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The Hunchback of Notre Dame | Study Guide

Victor Hugo

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The Hunchback of Notre Dame | Quotes


This was the first taste he had ever had of the delights of vanity. Hitherto, he had known only humiliation, contempt for his condition and disgust for his person.

Narrator, Book 2, Chapter 3

The narrator describes Quasimodo's experience of being paraded through the streets as the newly crowned Pope of Fools, and contrasts this brief moment of joy and celebration with the misery, scorn, and shame Quasimodo experienced at the hands of the same people who are now exalting him.


It is hard not to regret, not to feel indignation at the numberless degradations and mutilations, which time and men have wrought simultaneously on this venerable monument.

Narrator, Book 3, Chapter 1

The narrator describes Notre-Dame Cathedral in great detail and takes care to characterize it as a living, breathing thing early in the novel. The narrator feels the building has been disrespected and torn apart over the centuries, tarnishing what should be revered.


Great buildings, like great mountains, are the work of centuries.

Narrator, Book 3, Chapter 1

Here, the narrator continues an extended metaphor in which architecture is something that reflects the innovations and transformations of cultures. Notre-Dame Cathedral was built over a period of centuries, and so it is a building of "transition." It is meant to endure and catalog history much in the same way that a mountain will endure and reflect the changing climate around it.


So deep was the instinctive sympathy between the old church and himself ... that he somehow adhered to it like the tortoise to its shell.

Narrator, Book 4, Chapter 3

The relationship between Quasimodo and the cathedral is an intimate one, and this quote continues to portray the cathedral as a living, breathing character. Quasimodo has known no other home, and due to his isolation, the cathedral becomes more than a home—it becomes a friend and a necessary protection against the world.


He had picked up the weapon with which he had been wounded.

Narrator, Book 4, Chapter 3

Here, the narrator describes Quasimodo's mutually antagonistic relationship with "the external world" and how it shaped his temperament. He has no friendly relationships outside of Claude Frollo and the cathedral, and so he is suspicious of the outside world that taunts him for his appearance. Their viciousness makes him vicious as well. Because he has been treated only with cruelty and mocking, he returns the same attitude to the world.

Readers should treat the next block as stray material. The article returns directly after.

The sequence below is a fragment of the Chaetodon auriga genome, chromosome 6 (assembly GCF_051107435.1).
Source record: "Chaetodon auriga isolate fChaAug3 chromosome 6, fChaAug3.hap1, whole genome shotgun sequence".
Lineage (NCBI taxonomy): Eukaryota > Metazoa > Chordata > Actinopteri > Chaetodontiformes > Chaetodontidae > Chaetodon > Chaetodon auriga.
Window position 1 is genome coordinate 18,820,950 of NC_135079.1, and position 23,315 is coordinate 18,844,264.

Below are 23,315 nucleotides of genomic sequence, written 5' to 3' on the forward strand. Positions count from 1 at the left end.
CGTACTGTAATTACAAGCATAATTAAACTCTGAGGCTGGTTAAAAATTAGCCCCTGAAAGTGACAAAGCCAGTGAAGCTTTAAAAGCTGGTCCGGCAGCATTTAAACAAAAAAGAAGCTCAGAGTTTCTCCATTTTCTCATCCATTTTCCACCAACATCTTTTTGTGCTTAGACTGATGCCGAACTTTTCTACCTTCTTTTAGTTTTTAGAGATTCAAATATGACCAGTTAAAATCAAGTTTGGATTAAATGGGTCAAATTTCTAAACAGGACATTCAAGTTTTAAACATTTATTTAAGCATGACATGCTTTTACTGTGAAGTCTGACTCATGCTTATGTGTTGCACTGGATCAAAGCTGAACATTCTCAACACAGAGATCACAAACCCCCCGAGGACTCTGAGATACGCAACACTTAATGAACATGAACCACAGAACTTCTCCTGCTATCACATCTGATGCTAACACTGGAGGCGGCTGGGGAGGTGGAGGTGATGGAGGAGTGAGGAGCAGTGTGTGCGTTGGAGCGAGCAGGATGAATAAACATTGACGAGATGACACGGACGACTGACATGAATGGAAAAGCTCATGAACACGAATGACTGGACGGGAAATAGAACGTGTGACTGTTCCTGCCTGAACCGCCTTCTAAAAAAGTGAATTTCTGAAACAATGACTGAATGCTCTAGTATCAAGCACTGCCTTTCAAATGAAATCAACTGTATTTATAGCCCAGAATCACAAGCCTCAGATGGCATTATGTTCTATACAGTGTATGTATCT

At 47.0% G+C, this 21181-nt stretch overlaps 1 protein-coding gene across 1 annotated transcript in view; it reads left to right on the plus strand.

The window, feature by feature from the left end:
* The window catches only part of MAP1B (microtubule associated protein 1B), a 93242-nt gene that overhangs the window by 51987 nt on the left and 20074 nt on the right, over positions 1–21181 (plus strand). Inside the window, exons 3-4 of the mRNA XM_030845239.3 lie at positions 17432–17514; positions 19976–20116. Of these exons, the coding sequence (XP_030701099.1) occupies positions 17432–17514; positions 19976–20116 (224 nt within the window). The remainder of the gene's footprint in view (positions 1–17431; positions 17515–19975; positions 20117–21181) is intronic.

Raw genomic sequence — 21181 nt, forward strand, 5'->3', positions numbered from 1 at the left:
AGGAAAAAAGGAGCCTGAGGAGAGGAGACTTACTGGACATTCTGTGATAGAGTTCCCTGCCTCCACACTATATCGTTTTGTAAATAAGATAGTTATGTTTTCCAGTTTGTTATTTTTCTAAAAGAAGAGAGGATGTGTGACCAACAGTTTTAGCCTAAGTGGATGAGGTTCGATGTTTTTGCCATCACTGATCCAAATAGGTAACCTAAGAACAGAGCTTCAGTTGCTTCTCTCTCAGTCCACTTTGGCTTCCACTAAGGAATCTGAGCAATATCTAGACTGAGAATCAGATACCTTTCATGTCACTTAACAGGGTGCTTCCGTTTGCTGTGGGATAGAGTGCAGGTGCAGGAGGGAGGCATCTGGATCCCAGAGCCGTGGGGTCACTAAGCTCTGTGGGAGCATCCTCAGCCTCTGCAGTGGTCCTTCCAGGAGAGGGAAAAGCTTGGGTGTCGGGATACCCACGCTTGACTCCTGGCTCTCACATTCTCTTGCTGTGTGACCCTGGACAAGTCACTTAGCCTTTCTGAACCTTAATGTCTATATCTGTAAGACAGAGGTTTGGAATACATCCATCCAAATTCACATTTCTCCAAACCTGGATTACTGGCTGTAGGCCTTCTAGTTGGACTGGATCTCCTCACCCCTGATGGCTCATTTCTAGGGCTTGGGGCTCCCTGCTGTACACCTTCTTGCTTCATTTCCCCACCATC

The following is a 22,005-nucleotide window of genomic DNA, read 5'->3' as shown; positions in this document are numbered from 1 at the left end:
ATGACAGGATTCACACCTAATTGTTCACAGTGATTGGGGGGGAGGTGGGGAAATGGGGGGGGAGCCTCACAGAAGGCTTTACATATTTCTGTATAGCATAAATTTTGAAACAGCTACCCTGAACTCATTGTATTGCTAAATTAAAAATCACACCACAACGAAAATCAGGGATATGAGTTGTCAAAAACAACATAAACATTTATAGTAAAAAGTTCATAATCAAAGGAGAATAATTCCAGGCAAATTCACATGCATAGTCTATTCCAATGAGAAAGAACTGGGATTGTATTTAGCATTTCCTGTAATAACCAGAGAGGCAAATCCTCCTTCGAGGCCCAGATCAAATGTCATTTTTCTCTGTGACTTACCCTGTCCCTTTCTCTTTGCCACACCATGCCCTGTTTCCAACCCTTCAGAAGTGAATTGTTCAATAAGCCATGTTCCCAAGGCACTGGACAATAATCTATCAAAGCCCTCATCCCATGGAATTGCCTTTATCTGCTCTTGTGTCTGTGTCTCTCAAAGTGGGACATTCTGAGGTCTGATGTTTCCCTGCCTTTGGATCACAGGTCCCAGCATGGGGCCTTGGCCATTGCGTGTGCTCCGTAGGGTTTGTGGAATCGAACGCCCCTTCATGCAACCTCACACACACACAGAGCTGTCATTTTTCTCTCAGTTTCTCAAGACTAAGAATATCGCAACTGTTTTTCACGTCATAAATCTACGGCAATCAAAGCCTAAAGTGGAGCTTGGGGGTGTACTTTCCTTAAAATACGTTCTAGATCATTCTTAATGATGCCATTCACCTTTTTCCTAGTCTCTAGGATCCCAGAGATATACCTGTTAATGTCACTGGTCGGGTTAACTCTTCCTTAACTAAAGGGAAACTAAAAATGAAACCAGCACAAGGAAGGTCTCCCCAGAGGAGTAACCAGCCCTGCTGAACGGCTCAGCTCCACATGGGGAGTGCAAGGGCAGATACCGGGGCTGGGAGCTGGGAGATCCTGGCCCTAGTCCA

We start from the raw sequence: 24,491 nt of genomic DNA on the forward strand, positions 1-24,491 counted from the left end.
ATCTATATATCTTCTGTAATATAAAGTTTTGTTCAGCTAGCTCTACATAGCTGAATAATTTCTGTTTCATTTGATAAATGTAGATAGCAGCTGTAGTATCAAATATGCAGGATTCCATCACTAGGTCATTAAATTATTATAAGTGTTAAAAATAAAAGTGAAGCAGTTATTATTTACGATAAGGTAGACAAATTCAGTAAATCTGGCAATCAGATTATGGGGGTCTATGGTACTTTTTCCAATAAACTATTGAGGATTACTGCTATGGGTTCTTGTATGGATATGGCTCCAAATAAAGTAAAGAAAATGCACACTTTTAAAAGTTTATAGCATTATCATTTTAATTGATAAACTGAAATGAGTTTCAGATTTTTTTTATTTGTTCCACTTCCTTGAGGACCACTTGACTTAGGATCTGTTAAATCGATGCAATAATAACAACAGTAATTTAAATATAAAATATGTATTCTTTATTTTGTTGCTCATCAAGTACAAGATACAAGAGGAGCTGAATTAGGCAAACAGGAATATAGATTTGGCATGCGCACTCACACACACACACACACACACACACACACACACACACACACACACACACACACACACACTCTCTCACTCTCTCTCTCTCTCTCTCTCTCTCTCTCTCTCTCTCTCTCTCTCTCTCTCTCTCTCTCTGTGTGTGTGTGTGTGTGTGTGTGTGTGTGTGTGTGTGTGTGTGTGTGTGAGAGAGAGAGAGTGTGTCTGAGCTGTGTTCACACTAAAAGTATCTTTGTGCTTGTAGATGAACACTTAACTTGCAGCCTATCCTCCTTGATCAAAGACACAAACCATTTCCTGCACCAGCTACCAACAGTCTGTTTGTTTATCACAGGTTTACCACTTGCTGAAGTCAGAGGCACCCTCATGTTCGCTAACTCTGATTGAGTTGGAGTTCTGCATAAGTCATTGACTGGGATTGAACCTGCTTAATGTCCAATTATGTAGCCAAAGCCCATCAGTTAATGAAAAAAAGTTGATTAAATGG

The book will kill the building!

Claude Frollo, Book 5, Chapter 1

Claude Frollo utters this sentiment as a response to a question about what books he studies. The narrator further reveals the belief that before the advent of the printing press, architecture—particularly churches— expressed ideas and stories about humanity. Claude's way of life as a priest is threatened by this new invention. Because information is spread more easily through books, architecture is slowly eroding.


He was being pilloried on the self-same square where the day before he had been saluted, acclaimed and conclaimed Pope and prince of fools.

Narrator, Book 6, Chapter 4

Here, the narrator observes how quickly the crowd has turned yet again on Quasimodo, "victor and victim." He notes that nobody in the crowd seems to notice the irony of the contrast because they are merely hungry for the spectacle of it. This fickle crowd is a constant presence throughout the novel.


Poor dancer, poor predestined fly!

Claude Frollo, Book 7, Chapter 5

Claude is gripped by a revelation when he observes a spider entrap a helpless fly in its web. He sees a parallel to himself and Esmeralda, in which he is the spider who has ensnared her in his web and she is the "predestined fly." He feels their fates are intertwined, and neither can do anything to prevent it.


That protection for a creature so unfortunate should have come from another creature so deformed, that a condemned girl should have been saved by Quasimodo, this too had its poignancy.

Narrator, Book 8, Chapter 6

The novel is grounded in contrasts, juxtapositions, and tragic ironies, and the relationship between Esmeralda and Quasimodo is no exception. Though they are opposites physically, they both share kind, compassionate natures and an orphaned past. In this way, they seem fundamentally linked to each other despite their physical contrasts, as Hugo emphasizes.


And what is inexplicable is that the blinder the passion, the more tenacious it is.

Narrator, Book 9, Chapter 4

Although the narrator applies this statement to Esmeralda's love of Phoebus, it could be applied to nearly any main character in the novel. Esmeralda falls in love with Phoebus without knowing him, and she can't bring herself to see that he has merely used her for his own ends. Claude Frollo has a tenacious passion for Esmeralda that causes him to be blind to its consequences.

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